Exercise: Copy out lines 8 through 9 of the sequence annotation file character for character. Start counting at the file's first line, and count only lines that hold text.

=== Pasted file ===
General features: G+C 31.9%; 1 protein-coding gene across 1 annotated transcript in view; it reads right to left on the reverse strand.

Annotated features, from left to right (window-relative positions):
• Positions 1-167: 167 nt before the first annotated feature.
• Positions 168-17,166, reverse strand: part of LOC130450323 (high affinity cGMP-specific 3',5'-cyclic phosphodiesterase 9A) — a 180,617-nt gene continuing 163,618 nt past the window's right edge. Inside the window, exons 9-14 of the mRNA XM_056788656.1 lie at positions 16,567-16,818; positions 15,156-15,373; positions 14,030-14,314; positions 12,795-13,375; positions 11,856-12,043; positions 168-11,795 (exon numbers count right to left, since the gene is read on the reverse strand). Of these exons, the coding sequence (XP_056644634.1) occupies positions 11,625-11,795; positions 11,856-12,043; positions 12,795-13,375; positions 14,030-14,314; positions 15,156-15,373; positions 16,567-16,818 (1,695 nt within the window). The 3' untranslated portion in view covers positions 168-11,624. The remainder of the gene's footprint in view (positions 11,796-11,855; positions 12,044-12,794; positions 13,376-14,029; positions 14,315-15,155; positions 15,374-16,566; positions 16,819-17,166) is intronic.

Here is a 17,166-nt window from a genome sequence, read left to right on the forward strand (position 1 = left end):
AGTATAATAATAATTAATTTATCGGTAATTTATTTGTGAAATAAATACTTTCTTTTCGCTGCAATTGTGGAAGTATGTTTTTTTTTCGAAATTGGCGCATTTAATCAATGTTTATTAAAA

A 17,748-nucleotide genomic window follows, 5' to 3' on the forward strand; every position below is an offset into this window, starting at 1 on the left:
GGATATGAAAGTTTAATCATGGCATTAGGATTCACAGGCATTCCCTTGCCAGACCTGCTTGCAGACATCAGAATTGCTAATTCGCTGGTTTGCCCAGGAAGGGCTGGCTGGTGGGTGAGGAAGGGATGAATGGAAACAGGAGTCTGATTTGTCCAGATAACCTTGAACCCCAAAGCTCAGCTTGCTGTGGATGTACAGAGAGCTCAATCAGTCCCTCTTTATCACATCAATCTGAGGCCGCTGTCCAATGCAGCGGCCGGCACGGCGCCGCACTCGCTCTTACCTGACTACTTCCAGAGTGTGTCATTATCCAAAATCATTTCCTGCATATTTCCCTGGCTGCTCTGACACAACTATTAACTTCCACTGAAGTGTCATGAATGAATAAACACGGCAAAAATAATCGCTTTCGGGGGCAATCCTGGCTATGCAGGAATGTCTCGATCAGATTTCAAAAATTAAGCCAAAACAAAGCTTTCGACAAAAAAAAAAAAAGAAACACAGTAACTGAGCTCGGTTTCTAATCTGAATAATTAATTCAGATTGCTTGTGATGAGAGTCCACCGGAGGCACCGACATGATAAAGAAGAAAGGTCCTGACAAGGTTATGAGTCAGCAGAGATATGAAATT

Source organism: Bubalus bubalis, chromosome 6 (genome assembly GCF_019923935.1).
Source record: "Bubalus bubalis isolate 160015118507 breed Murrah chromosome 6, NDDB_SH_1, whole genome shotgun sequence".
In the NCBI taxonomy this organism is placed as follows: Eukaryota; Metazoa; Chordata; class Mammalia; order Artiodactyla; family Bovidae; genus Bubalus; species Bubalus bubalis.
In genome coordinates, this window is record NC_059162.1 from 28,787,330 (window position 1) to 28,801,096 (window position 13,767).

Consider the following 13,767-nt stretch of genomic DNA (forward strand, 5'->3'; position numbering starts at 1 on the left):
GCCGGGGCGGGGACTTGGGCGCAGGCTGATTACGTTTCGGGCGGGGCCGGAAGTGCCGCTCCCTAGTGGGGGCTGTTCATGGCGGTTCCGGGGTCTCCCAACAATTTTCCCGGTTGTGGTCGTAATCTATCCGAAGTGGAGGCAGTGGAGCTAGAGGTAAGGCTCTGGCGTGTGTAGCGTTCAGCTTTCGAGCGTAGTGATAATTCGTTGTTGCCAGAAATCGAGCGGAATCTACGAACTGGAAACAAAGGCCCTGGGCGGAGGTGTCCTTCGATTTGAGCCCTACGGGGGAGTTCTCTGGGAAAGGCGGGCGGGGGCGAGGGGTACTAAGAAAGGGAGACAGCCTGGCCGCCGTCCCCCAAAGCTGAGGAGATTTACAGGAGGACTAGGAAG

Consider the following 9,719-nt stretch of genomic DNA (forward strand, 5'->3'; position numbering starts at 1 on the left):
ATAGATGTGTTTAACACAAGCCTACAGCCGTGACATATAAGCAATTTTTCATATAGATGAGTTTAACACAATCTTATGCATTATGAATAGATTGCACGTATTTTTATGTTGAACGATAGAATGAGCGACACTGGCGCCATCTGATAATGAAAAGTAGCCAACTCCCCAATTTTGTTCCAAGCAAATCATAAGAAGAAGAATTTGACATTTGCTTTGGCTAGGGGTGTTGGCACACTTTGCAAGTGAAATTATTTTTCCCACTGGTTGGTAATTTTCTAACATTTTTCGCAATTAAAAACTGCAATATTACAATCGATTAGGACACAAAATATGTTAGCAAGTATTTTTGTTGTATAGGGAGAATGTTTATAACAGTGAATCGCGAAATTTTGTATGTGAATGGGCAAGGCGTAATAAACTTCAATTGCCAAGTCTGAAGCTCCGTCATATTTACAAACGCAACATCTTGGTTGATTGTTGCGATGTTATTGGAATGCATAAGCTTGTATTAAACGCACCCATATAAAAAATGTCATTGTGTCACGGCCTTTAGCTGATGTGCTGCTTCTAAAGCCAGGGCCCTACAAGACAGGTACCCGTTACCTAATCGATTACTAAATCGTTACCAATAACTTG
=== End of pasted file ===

GGATATGAAAGTTTAATCATGGCATTAGGATTCACAGGCATTCCCTTGCCAGACCTGCTTGCAGACATCAGAATTGCTAATTCGCTGGTTTGCCCAGGAAGGGCTGGCTGGTGGGTGAGGAAGGGATGAATGGAAACAGGAGTCTGATTTGTCCAGATAACCTTGAACCCCAAAGCTCAGCTTGCTGTGGATGTACAGAGAGCTCAATCAGTCCCTCTTTATCACATCAATCTGAGGCCGCTGTCCAATGCAGCGGCCGGCACGGCGCCGCACTCGCTCTTACCTGACTACTTCCAGAGTGTGTCATTATCCAAAATCATTTCCTGCATATTTCCCTGGCTGCTCTGACACAACTATTAACTTCCACTGAAGTGTCATGAATGAATAAACACGGCAAAAATAATCGCTTTCGGGGGCAATCCTGGCTATGCAGGAATGTCTCGATCAGATTTCAAAAATTAAGCCAAAACAAAGCTTTCGACAAAAAAAAAAAAAGAAACACAGTAACTGAGCTCGGTTTCTAATCTGAATAATTAATTCAGATTGCTTGTGATGAGAGTCCACCGGAGGCACCGACATGATAAAGAAGAAAGGTCCTGACAAGGTTATGAGTCAGCAGAGATATGAAATT

Source organism: Bubalus bubalis, chromosome 6 (genome assembly GCF_019923935.1).